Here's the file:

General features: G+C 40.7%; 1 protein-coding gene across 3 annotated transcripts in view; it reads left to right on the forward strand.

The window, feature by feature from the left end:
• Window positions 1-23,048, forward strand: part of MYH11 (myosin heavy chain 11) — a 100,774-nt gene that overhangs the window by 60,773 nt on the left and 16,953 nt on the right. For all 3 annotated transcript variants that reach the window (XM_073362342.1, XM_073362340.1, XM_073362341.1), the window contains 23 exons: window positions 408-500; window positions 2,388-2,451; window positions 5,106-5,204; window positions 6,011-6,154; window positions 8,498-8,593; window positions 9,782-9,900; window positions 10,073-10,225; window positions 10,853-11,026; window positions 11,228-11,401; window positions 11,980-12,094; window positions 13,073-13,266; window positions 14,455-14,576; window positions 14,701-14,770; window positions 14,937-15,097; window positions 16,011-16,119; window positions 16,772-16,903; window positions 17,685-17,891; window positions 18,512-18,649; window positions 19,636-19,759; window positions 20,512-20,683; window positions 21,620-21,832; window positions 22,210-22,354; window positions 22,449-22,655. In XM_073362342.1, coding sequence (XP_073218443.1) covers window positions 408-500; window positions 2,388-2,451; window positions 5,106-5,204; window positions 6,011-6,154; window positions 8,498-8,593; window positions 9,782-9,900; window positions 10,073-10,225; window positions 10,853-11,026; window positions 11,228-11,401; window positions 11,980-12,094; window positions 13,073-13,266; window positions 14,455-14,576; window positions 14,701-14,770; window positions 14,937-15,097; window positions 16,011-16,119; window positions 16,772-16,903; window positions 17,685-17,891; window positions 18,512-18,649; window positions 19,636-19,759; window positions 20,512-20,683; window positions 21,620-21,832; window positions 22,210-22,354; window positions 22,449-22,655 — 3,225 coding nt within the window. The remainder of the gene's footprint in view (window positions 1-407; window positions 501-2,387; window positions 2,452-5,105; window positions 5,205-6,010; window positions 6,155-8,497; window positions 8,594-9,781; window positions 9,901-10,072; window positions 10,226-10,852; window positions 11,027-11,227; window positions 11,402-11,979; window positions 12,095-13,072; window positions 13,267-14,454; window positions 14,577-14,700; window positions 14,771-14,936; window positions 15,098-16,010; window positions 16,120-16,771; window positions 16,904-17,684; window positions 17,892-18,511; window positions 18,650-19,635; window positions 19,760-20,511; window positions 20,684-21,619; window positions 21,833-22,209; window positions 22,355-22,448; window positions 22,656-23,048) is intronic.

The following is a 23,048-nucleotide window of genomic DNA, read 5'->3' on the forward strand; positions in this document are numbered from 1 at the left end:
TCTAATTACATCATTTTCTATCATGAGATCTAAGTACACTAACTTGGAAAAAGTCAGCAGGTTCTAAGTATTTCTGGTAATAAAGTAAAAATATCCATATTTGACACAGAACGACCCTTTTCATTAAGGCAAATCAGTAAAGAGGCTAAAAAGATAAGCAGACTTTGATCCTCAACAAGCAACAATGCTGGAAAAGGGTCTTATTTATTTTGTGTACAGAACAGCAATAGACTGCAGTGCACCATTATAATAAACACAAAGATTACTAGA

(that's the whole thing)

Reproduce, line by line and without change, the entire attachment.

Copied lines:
General features: G+C 40.7%; 1 protein-coding gene across 3 annotated transcripts in view; it reads left to right on the forward strand.

The window, feature by feature from the left end:
• Window positions 1-23,048, forward strand: part of MYH11 (myosin heavy chain 11) — a 100,774-nt gene that overhangs the window by 60,773 nt on the left and 16,953 nt on the right. For all 3 annotated transcript variants that reach the window (XM_073362342.1, XM_073362340.1, XM_073362341.1), the window contains 23 exons: window positions 408-500; window positions 2,388-2,451; window positions 5,106-5,204; window positions 6,011-6,154; window positions 8,498-8,593; window positions 9,782-9,900; window positions 10,073-10,225; window positions 10,853-11,026; window positions 11,228-11,401; window positions 11,980-12,094; window positions 13,073-13,266; window positions 14,455-14,576; window positions 14,701-14,770; window positions 14,937-15,097; window positions 16,011-16,119; window positions 16,772-16,903; window positions 17,685-17,891; window positions 18,512-18,649; window positions 19,636-19,759; window positions 20,512-20,683; window positions 21,620-21,832; window positions 22,210-22,354; window positions 22,449-22,655. In XM_073362342.1, coding sequence (XP_073218443.1) covers window positions 408-500; window positions 2,388-2,451; window positions 5,106-5,204; window positions 6,011-6,154; window positions 8,498-8,593; window positions 9,782-9,900; window positions 10,073-10,225; window positions 10,853-11,026; window positions 11,228-11,401; window positions 11,980-12,094; window positions 13,073-13,266; window positions 14,455-14,576; window positions 14,701-14,770; window positions 14,937-15,097; window positions 16,011-16,119; window positions 16,772-16,903; window positions 17,685-17,891; window positions 18,512-18,649; window positions 19,636-19,759; window positions 20,512-20,683; window positions 21,620-21,832; window positions 22,210-22,354; window positions 22,449-22,655 — 3,225 coding nt within the window. The remainder of the gene's footprint in view (window positions 1-407; window positions 501-2,387; window positions 2,452-5,105; window positions 5,205-6,010; window positions 6,155-8,497; window positions 8,594-9,781; window positions 9,901-10,072; window positions 10,226-10,852; window positions 11,027-11,227; window positions 11,402-11,979; window positions 12,095-13,072; window positions 13,267-14,454; window positions 14,577-14,700; window positions 14,771-14,936; window positions 15,098-16,010; window positions 16,120-16,771; window positions 16,904-17,684; window positions 17,892-18,511; window positions 18,650-19,635; window positions 19,760-20,511; window positions 20,684-21,619; window positions 21,833-22,209; window positions 22,355-22,448; window positions 22,656-23,048) is intronic.

The following is a 23,048-nucleotide window of genomic DNA, read 5'->3' on the forward strand; positions in this document are numbered from 1 at the left end:
TCTAATTACATCATTTTCTATCATGAGATCTAAGTACACTAACTTGGAAAAAGTCAGCAGGTTCTAAGTATTTCTGGTAATAAAGTAAAAATATCCATATTTGACACAGAACGACCCTTTTCATTAAGGCAAATCAGTAAAGAGGCTAAAAAGATAAGCAGACTTTGATCCTCAACAAGCAACAATGCTGGAAAAGGGTCTTATTTATTTTGTGTACAGAACAGCAATAGACTGCAGTGCACCATTATAATAAACACAAAGATTACTAGA